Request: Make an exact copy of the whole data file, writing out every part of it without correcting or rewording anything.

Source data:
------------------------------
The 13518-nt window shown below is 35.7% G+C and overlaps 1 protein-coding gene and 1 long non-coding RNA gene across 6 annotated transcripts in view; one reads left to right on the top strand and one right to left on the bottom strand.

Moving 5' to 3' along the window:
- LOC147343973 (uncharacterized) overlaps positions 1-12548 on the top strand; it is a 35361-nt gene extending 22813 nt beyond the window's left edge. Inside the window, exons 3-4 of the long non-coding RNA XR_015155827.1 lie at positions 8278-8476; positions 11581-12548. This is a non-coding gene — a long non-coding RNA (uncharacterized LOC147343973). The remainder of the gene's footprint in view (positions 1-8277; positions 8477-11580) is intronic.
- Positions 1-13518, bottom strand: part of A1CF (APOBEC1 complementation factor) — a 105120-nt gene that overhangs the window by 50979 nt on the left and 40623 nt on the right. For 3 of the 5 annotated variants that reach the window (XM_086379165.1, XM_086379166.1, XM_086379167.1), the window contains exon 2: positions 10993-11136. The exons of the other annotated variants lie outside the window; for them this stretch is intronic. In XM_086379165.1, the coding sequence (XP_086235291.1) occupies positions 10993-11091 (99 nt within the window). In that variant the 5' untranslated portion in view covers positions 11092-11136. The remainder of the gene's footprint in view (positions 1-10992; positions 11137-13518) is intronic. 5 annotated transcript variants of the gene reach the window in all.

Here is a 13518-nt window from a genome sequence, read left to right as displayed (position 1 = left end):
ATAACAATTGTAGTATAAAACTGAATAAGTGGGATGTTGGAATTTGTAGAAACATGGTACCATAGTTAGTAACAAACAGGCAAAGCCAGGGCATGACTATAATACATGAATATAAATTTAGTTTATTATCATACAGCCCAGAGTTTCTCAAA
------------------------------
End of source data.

The 13518-nt window shown below is 35.7% G+C and overlaps 1 protein-coding gene and 1 long non-coding RNA gene across 6 annotated transcripts in view; one reads left to right on the top strand and one right to left on the bottom strand.

Moving 5' to 3' along the window:
- LOC147343973 (uncharacterized) overlaps positions 1-12548 on the top strand; it is a 35361-nt gene extending 22813 nt beyond the window's left edge. Inside the window, exons 3-4 of the long non-coding RNA XR_015155827.1 lie at positions 8278-8476; positions 11581-12548. This is a non-coding gene — a long non-coding RNA (uncharacterized LOC147343973). The remainder of the gene's footprint in view (positions 1-8277; positions 8477-11580) is intronic.
- Positions 1-13518, bottom strand: part of A1CF (APOBEC1 complementation factor) — a 105120-nt gene that overhangs the window by 50979 nt on the left and 40623 nt on the right. For 3 of the 5 annotated variants that reach the window (XM_086379165.1, XM_086379166.1, XM_086379167.1), the window contains exon 2: positions 10993-11136. The exons of the other annotated variants lie outside the window; for them this stretch is intronic. In XM_086379165.1, the coding sequence (XP_086235291.1) occupies positions 10993-11091 (99 nt within the window). In that variant the 5' untranslated portion in view covers positions 11092-11136. The remainder of the gene's footprint in view (positions 1-10992; positions 11137-13518) is intronic. 5 annotated transcript variants of the gene reach the window in all.

Here is a 13518-nt window from a genome sequence, read left to right as displayed (position 1 = left end):
ATAACAATTGTAGTATAAAACTGAATAAGTGGGATGTTGGAATTTGTAGAAACATGGTACCATAGTTAGTAACAAACAGGCAAAGCCAGGGCATGACTATAATACATGAATATAAATTTAGTTTATTATCATACAGCCCAGAGTTTCTCAAA